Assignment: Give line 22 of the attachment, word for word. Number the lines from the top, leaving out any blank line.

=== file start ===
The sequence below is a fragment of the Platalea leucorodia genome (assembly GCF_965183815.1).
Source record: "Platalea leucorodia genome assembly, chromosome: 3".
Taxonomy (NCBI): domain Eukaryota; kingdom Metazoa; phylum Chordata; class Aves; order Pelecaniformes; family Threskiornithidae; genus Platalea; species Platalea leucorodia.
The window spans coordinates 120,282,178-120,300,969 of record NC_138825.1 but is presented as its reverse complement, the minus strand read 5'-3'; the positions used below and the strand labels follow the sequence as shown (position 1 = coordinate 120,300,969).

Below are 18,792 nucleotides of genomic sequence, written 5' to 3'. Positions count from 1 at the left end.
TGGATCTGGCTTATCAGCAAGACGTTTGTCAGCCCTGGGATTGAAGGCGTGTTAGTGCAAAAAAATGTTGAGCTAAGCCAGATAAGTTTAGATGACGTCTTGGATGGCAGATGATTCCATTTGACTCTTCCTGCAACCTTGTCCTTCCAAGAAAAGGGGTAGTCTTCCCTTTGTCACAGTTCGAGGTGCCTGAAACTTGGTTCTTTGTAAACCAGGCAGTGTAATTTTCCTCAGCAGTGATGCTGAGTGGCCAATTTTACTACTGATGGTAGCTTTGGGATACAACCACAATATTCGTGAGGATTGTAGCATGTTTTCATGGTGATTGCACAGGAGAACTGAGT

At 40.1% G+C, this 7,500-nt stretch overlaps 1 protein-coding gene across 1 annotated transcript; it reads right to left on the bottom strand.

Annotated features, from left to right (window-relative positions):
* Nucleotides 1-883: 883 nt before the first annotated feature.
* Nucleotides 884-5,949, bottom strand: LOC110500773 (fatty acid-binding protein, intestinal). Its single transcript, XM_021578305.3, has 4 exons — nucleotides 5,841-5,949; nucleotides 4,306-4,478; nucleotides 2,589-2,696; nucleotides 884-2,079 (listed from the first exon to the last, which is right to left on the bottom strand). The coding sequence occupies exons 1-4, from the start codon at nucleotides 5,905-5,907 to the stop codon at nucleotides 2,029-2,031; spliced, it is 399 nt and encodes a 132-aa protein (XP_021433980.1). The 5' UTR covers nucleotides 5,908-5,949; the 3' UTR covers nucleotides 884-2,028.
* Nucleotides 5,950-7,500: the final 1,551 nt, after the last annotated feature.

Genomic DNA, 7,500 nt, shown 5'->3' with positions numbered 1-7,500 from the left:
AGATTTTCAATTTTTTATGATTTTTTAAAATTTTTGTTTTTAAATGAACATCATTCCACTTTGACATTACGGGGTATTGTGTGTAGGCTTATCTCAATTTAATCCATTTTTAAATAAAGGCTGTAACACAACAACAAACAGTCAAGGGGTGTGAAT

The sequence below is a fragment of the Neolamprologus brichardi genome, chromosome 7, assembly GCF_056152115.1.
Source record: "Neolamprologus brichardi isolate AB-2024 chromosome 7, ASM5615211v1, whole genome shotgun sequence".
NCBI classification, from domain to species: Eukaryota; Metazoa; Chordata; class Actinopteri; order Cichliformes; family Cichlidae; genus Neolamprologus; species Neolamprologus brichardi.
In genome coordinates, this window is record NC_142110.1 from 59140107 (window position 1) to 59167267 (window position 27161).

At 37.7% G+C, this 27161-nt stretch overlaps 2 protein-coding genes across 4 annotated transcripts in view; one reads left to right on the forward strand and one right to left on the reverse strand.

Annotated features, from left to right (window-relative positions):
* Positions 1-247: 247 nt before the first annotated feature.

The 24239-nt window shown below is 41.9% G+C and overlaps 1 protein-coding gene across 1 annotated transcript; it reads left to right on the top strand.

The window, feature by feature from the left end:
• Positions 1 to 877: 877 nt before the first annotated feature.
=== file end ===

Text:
The window, feature by feature from the left end: